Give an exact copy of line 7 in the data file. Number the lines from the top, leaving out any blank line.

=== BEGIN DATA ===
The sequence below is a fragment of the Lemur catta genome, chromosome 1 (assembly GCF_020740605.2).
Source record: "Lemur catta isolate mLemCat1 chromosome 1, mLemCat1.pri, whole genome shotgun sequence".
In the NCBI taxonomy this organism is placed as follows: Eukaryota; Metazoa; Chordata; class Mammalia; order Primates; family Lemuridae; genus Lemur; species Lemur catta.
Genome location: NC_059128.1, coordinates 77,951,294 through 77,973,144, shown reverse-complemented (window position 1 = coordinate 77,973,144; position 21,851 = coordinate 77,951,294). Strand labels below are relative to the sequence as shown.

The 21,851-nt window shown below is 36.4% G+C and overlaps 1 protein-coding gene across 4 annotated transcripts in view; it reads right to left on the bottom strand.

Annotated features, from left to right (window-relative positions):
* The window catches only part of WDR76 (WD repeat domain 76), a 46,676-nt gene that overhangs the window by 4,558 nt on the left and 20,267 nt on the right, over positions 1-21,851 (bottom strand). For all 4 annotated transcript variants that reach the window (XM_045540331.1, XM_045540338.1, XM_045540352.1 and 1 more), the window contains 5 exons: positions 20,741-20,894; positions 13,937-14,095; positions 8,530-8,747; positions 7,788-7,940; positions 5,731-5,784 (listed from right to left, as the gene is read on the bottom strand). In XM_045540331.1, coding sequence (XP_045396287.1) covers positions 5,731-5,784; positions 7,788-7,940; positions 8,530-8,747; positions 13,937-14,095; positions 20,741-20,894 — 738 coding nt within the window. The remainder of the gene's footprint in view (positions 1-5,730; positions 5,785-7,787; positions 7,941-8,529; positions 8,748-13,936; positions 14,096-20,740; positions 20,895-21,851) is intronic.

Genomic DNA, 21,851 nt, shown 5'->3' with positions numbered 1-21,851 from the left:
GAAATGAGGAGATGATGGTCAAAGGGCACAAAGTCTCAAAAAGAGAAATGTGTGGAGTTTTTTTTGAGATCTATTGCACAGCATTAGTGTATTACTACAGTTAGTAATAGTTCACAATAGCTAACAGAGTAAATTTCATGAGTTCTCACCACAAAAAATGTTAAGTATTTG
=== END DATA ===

* The window catches only part of WDR76 (WD repeat domain 76), a 46,676-nt gene that overhangs the window by 4,558 nt on the left and 20,267 nt on the right, over positions 1-21,851 (bottom strand). For all 4 annotated transcript variants that reach the window (XM_045540331.1, XM_045540338.1, XM_045540352.1 and 1 more), the window contains 5 exons: positions 20,741-20,894; positions 13,937-14,095; positions 8,530-8,747; positions 7,788-7,940; positions 5,731-5,784 (listed from right to left, as the gene is read on the bottom strand). In XM_045540331.1, coding sequence (XP_045396287.1) covers positions 5,731-5,784; positions 7,788-7,940; positions 8,530-8,747; positions 13,937-14,095; positions 20,741-20,894 — 738 coding nt within the window. The remainder of the gene's footprint in view (positions 1-5,730; positions 5,785-7,787; positions 7,941-8,529; positions 8,748-13,936; positions 14,096-20,740; positions 20,895-21,851) is intronic.